Numerical model fit parameters for repeat tests within varied (NaCl), showing variability as a function of concentration.
Fit parameters for conductivity of varied (NaCl) using the current and proposed biogalvanic characterisation techniques; theoretical conductivities also given.
Comparison of theoretical conductivity for varied (NaCl) to the average determined conductivity using the numerical and existing characterisation models.
Biogalvanic measurements on human colon show trends across the external resistor range of similar form to tests completed on NaCl solutions. Figures 5(a) and (b) indicates the measured data and illustrates the fitting solutions achieved for each repeat using the numerical model. For comparison, a bulk-dominant fit to the median repeat measured data for healthy and cancerous colon tissue using the existing model has been presented in figures 5(c) and (d) respectively. This model shows poor fitting to the measured data points. The fitting parameters achieved using the numerical model are presented in table table4.4. Due to the dominance of the electrodes under these test conditions, a suitable conductivity value was not achieved. Statistical assessment (Student’s t-test) of the two Tafel parameters (α and ) extracted independently showed no significant difference (p>0.05) between healthy and cancerous tissue.
Repeat biogalvanic characterisation data from ex vivo human colon on (a) healthy region, and (b) cancerous region. Proposed model fits for each repeat are shown. Typical fits using the existing (bulk-dominant) model are also shown for the median healthy ...
Model fit parameters for biogalvanic characterisation of ex vivo healthy and cancerous human rectal tissue.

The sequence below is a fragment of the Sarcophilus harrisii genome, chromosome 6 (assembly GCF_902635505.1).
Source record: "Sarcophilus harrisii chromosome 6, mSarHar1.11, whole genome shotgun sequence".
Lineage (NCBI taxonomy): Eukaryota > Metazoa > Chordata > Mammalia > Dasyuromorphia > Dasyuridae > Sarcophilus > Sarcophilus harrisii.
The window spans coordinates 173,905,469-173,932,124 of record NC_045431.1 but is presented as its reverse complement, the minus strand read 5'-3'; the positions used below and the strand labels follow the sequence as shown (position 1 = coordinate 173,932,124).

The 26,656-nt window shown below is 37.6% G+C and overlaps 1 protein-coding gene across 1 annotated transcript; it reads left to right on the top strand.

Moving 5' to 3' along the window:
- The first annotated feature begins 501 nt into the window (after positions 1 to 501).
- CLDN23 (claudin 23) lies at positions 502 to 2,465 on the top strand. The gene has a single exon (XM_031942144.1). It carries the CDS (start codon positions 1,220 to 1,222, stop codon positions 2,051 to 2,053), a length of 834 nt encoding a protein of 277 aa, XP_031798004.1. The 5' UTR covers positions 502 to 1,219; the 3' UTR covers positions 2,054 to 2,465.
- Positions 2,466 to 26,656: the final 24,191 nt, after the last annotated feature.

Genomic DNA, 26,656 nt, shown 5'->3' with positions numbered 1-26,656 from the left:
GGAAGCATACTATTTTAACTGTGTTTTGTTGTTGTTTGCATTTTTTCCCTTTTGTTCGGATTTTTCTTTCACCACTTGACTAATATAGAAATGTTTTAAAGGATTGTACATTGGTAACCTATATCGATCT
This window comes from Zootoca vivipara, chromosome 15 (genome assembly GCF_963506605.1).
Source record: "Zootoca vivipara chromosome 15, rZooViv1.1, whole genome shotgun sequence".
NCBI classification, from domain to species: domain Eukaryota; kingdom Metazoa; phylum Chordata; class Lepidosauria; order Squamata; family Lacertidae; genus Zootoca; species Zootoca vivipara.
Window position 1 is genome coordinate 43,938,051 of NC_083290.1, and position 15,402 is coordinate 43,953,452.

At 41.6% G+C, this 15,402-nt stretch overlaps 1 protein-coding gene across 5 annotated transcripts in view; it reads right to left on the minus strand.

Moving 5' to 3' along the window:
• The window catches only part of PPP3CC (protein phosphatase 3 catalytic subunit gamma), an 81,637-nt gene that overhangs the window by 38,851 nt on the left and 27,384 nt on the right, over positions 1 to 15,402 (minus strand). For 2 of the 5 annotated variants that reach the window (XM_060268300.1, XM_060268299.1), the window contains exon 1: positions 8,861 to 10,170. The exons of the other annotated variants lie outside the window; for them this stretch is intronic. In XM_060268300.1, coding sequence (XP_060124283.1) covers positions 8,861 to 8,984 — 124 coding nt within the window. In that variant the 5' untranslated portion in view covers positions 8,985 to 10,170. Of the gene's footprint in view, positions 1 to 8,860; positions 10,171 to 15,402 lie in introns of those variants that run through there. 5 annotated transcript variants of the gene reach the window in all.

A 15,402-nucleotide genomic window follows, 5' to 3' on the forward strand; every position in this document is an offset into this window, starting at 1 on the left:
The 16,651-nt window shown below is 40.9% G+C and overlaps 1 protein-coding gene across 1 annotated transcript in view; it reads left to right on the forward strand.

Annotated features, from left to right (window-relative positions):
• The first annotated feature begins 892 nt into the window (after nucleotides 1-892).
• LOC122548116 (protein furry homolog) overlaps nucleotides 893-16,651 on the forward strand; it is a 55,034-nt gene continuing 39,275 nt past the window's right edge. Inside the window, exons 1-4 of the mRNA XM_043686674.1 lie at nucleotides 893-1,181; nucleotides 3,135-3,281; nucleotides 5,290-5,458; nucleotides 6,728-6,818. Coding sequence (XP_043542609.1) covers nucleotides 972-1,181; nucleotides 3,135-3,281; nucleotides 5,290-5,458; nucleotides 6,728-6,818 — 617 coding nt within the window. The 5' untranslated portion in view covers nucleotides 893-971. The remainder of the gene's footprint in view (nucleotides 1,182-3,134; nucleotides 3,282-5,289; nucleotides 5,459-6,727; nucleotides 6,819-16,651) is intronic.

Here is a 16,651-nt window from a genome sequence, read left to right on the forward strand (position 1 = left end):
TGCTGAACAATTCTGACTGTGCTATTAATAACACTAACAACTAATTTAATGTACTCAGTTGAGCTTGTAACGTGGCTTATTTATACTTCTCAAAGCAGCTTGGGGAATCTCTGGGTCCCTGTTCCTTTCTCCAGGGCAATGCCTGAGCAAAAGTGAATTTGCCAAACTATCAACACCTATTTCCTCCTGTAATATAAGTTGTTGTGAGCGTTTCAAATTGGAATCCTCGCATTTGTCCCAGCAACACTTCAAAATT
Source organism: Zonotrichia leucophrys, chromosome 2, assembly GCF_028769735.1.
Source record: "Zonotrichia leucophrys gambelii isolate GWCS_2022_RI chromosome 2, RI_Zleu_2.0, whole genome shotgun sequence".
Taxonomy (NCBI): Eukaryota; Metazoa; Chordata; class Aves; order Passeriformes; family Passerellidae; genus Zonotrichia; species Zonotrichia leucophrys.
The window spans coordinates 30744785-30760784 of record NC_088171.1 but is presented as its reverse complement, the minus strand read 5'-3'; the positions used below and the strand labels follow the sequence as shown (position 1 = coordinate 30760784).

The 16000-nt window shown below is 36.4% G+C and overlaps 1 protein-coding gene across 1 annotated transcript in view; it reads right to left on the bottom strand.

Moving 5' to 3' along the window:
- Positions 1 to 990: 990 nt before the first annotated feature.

The fitting results from the numerical model-based characterisation of NaCl tests were used to define the parameter space positions for the varied concentrations. These estimated positions have been presented in figure figure6.6. The lowest concentration tested is shown to be at the limit of the bulk-dominated regime, and higher concentrations extending well into electrode-dominated systems. As the numerical fitting to colon tissue data presented no reasonable conductivity value, representative values from published BIS tests were used for parameter space position estimation. Parameter space calculations were made using conductivity values ranging from 0.15 to 0.6 S m−1 (Faes et al 1999), which represent a wide range of soft tissue values, and the geometry and Tafel parameters from the presented tissue tests. The range of positions for healthy and cancerous tissues has been indicated on figure figure6.6. The values clearly predict an electrode-dominant regime even at the highest tissue conductivity. This is consistent with the measured data and associated fitting presented in figure figure55.